Ghost Light (ghost_light) wrote,
Ghost Light
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Overnighters

We survived the weekend. I think it was the strongest 24-hr theatre has ever been.
The theme for the first night's was art objects created by Dawson's step-dad.
Ann Reddig's was definitely the oddest - a salmon lying in what looked like a bowl of jello or ice with a cardinal trapped at the bottom of the bowl. From that came a piece that was half a mythic telling of the "famous" legend of the eagle and the salmon and half a modern story about a family keeping a red, round 400# thing in the bedroom. (Highlight: Elle and Nick played both the kids in the family and the eagle and the salmon. As they reached the part of the myth about them swimming off to Hawaii to spawn, the mother is standing on stage yelling "Get back here! No way in hell, that's your brother!!")
Shane Mitchell got an all-white Humpty Dumpty jack-in-the-box which led to an all-white show about a woman talking to a theatre owner. The whole thing was a metaphor for God. That was the interesting prop show too - we had to track down a cell phone that rang The Muppet Show theme. (Highlight: Rodney, who played God, telling everyone at the after party "My favorite part of the show. My pants. You know when God is wearing high waters everyone is in for a world of hurt.")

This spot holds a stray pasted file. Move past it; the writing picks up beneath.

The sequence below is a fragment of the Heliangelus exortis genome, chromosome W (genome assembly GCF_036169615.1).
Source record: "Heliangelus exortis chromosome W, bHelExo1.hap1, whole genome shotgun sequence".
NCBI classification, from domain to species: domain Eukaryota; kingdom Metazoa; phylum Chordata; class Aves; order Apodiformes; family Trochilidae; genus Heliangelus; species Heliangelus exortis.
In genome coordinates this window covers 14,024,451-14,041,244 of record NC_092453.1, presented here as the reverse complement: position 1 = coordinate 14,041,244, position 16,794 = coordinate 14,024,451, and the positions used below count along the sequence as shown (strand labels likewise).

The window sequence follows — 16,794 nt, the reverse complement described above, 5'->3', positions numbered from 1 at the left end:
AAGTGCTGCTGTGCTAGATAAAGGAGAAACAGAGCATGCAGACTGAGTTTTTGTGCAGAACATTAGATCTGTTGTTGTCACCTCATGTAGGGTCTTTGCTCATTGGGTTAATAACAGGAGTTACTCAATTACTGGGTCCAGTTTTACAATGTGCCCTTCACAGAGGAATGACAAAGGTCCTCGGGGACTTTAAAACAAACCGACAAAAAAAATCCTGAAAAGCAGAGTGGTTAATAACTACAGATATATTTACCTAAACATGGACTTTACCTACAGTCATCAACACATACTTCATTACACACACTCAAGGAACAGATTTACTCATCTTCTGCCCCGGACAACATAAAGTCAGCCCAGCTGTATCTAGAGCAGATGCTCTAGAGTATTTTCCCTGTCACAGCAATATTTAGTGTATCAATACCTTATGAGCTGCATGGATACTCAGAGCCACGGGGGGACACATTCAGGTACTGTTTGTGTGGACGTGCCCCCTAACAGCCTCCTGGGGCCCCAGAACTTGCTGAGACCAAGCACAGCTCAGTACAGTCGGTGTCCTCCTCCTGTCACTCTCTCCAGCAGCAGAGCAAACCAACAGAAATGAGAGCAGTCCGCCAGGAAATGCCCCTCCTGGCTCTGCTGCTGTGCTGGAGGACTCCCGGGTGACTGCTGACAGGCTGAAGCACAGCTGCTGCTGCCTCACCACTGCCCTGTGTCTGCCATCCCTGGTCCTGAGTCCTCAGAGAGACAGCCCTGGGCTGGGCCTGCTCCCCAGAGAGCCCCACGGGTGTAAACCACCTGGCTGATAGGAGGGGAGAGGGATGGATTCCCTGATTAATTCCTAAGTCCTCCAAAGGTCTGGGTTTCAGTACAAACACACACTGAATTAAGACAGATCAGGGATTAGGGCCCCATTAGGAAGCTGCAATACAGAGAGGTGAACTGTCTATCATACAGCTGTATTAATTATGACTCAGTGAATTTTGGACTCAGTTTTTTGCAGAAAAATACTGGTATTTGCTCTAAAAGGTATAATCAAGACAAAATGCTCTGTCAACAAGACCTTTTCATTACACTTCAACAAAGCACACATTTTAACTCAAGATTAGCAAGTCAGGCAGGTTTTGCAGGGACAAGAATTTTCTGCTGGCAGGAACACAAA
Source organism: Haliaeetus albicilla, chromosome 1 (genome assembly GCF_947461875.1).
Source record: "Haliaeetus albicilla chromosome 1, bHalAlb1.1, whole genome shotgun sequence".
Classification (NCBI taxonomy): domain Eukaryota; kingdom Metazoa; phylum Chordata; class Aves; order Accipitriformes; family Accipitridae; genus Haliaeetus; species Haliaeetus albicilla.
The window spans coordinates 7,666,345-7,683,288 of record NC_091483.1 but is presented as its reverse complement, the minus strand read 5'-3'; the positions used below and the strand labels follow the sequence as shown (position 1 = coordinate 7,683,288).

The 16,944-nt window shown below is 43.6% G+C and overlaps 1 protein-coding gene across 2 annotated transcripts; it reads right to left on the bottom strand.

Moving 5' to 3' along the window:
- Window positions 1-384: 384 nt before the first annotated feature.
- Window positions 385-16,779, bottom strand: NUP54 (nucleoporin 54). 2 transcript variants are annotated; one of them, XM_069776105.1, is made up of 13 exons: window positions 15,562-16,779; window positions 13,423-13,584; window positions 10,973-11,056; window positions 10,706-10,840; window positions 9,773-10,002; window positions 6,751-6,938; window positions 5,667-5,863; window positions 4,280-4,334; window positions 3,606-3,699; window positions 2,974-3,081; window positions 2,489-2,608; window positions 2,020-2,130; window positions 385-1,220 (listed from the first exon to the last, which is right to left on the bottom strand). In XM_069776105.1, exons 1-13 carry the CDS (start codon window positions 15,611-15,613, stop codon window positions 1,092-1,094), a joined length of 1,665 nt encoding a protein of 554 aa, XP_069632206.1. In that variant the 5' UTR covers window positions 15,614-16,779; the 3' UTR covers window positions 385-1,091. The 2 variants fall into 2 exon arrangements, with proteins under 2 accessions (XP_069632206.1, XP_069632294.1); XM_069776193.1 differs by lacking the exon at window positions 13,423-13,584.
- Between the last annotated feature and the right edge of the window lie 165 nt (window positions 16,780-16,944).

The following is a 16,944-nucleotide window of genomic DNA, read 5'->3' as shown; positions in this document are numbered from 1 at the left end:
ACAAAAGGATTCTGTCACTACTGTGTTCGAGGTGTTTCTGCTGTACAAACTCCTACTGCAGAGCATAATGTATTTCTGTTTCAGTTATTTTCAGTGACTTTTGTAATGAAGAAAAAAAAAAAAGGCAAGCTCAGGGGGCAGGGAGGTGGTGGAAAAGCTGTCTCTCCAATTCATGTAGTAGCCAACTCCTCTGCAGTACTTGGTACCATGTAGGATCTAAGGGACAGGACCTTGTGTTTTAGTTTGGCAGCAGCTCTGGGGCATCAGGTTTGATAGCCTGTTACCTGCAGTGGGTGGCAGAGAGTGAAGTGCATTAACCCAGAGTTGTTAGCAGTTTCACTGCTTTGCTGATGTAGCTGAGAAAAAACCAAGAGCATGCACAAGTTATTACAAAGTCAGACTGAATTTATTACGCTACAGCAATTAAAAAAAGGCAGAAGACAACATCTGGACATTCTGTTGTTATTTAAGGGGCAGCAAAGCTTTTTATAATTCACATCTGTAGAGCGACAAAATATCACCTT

Peter Porco got a shadow box of a crumpled calendar. From that we got a play about a man with attachment issues trying turn back time and fix the relationships he's had in the past with June, Julia and Augusta. (Highlight: walking into the rehearsal just as Leif is being put face down on my bed, which has leather cuffs tied to all 4 posts now, with Krista and Ericka holding his hands and Christina sitting on top of him with a whip. The director took one look at me and could not stop laughing)
Mark's was my favorite, of course. He got an utterly fucked up family wedding portrait in grainy black and white and launched a play about the Mark of Cain based on what looks like a smudge or a third eye on the groom's forehead. From that came an oddly Biblical tale complete with an avenging angel. (Highlight: being woken up at 4 am to read the finished product)

That first day was amazing. It was prop-easy day, aside from Shane's show needing all white everything and the cell phone. The rest of it were things like a playpen, rocking chair, bed, leather restraints, a whip, Forrest's luggage, turkey feathers and userinfogeolinguist's patio furniture. All the directors wanted a lot of sound, though, Chronos Quartet, Native American themes and so on. The scary part was that there was a concert in the space until about 15 minutes before we opened so we didn't have any tech rehearsal. userinfoscooterpbakes
burned all of them onto one CD, I worked through the light cues as fast as I could (with Dawson coming into the booth to ask things like "Can we let the audience in now and just warn them that you are still playing with the lights?"). The show came 90% out of my ass and it was one of the most satisfying nights of theatre I have ever had.